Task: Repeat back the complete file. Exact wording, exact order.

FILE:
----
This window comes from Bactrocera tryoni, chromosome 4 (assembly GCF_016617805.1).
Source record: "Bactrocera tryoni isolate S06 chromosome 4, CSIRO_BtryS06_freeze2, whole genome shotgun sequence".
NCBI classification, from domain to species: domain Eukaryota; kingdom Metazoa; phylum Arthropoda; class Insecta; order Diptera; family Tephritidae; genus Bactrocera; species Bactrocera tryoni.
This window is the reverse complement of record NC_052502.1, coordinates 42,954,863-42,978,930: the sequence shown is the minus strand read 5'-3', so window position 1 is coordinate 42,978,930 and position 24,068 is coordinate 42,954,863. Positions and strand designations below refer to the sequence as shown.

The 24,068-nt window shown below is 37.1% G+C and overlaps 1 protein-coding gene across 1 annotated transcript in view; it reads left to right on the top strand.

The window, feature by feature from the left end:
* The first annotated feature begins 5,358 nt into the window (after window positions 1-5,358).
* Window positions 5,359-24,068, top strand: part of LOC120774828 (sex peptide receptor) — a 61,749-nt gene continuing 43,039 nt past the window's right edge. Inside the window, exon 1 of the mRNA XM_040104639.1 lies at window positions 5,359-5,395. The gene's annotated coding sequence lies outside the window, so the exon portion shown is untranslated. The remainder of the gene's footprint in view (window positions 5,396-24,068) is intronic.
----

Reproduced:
This window comes from Bactrocera tryoni, chromosome 4 (assembly GCF_016617805.1).
Source record: "Bactrocera tryoni isolate S06 chromosome 4, CSIRO_BtryS06_freeze2, whole genome shotgun sequence".
NCBI classification, from domain to species: domain Eukaryota; kingdom Metazoa; phylum Arthropoda; class Insecta; order Diptera; family Tephritidae; genus Bactrocera; species Bactrocera tryoni.
This window is the reverse complement of record NC_052502.1, coordinates 42,954,863-42,978,930: the sequence shown is the minus strand read 5'-3', so window position 1 is coordinate 42,978,930 and position 24,068 is coordinate 42,954,863. Positions and strand designations below refer to the sequence as shown.

The 24,068-nt window shown below is 37.1% G+C and overlaps 1 protein-coding gene across 1 annotated transcript in view; it reads left to right on the top strand.

The window, feature by feature from the left end:
* The first annotated feature begins 5,358 nt into the window (after window positions 1-5,358).
* Window positions 5,359-24,068, top strand: part of LOC120774828 (sex peptide receptor) — a 61,749-nt gene continuing 43,039 nt past the window's right edge. Inside the window, exon 1 of the mRNA XM_040104639.1 lies at window positions 5,359-5,395. The gene's annotated coding sequence lies outside the window, so the exon portion shown is untranslated. The remainder of the gene's footprint in view (window positions 5,396-24,068) is intronic.